Evaluation and review process

Upon submission, the articles are screened by the editorial team and scheduled for discussion in the next editorial meeting. Papers received without the necessary accompanying material such as signed agreement with authors, conflict of interest declaration, manuscript text, abstract and figures in the correct length and format, etc. are not considered as submissions and will not be evaluated.

Manuscripts that pass the first evaluation will be sent for peer review to at least two (for rapid communications and e-alerts at least one) independent experts in the field. While we try to avoid delays, this part of the process relies on the availability and cooperation of the referees and can take considerable time. The reviewer is always a person working outside the team or the department of the authors, and is usually from a different institute and/or country. We follow a policy of author- and reviewer-anonymised peer review where both the authors’ and the reviewers’ identities are kept confidential.

Eurosurveillance encourages peer reviewers to involve early-career researchers (ECR) in the peer review process for articles in the following categories: Research articles, Surveillance and outbreak reports, Reviews.

In the online submission system, authors can track the status of their submission. If they wish to contact the editorial office about their manuscript at any point, this should be done by sending an ad hoc email through the submission system (via ‘Action links’).

Upon receipt of the reviews, the article is evaluated in detail by the editorial team taking into account the reviewers' comments and recommendations and is scheduled for the next available editorial meeting where a decision will be made whether to proceed with the manuscript or to reject it. Evaluation by the editorial team makes use of the CHEERS, CONSORT, PRISMA and STROBE checklists, as appropriate for the study in question. If the reviewers' opinions are conflicting, the article may be sent for a further review.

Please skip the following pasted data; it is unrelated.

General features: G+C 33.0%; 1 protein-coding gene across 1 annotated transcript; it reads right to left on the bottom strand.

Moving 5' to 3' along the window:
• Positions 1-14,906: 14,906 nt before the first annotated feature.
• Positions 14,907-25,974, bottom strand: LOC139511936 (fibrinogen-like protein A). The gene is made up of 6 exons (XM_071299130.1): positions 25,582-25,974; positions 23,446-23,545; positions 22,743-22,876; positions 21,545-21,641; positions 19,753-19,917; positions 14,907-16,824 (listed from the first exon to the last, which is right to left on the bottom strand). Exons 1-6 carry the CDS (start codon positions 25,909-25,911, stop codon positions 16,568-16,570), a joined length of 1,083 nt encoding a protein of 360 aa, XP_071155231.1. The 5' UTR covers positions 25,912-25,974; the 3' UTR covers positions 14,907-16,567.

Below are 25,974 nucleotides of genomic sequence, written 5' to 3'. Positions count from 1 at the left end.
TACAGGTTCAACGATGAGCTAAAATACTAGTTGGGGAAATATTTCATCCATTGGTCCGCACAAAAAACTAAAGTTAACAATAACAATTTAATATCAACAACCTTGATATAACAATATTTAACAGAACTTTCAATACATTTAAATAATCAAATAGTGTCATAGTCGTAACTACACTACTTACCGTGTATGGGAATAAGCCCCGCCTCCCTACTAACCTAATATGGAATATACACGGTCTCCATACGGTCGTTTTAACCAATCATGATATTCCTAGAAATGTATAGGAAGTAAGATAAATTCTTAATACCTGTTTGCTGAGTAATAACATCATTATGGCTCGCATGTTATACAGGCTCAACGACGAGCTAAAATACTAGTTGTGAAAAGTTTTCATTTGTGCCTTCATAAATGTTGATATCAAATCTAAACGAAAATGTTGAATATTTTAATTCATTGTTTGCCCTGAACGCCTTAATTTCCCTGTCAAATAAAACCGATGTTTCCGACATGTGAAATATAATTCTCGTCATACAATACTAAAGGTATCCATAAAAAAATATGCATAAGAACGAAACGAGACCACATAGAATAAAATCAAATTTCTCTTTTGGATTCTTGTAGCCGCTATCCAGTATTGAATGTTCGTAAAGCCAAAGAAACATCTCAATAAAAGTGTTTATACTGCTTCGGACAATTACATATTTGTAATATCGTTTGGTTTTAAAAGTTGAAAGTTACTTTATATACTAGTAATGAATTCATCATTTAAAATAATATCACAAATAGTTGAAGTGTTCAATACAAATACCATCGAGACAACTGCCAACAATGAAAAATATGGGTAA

If the decision is made to proceed with the manuscript, the reviewers’ comments and suggestions are sent to the authors as guidelines for the preparation of a revised draft. On rare occasions, we may amend the reviewer’s comments before they are sent to the authors, to take into account particular sensitivities or remove passages that are clearly intended as recommendations not for the authors but for the editor. When at least two reviews are obtained (for all regular articles and for some rapid communications), the anonymised comments for the authors will be shared with the other reviewer(s) of the manuscript. The editorial decision will also be passed on to the reviewers.

The invitation to submit a revised manuscript does not imply that the manuscript will eventually be accepted for publication. Together with the revised manuscript, the authors are required to return a detailed, point-by-point response to the reviewers' comments. The editorial team may decide to consult the original referees once more to judge whether their concerns have been addressed satisfactorily.

The revised manuscript is scheduled for final evaluation and editing. Our papers are rigorously edited for content and style, and the authors may need to provide further information, corrections and clarifications at this stage. Because the editing process itself can bring up points that have gone unnoticed before, we do not formally accept a manuscript before editing is complete.

Once the editor and corresponding author have agreed on the final version of the manuscript, a final copy is sent to the author for approval and the paper is published in one of the next available issues, usually within two weeks from finalisation of the text. This may be longer if the article is published as part of a special thematic issue or in the context of a particular event.

Rapid communications and e-alerts follow the same steps but are processed with priority to ensure timely dissemination of important public health information.

Some articles are processed by an editorial board member. To avoid potential conflicts of interest, regular articles authored by our colleagues at ECDC are processed, whenever possible, by an editorial board member who is not working at ECDC. This includes initial evaluation, selection of peer reviewers, evaluation of the reviewers’ comments and evaluation of the revisions. After that, the editorial team in Stockholm are responsible for the editing.

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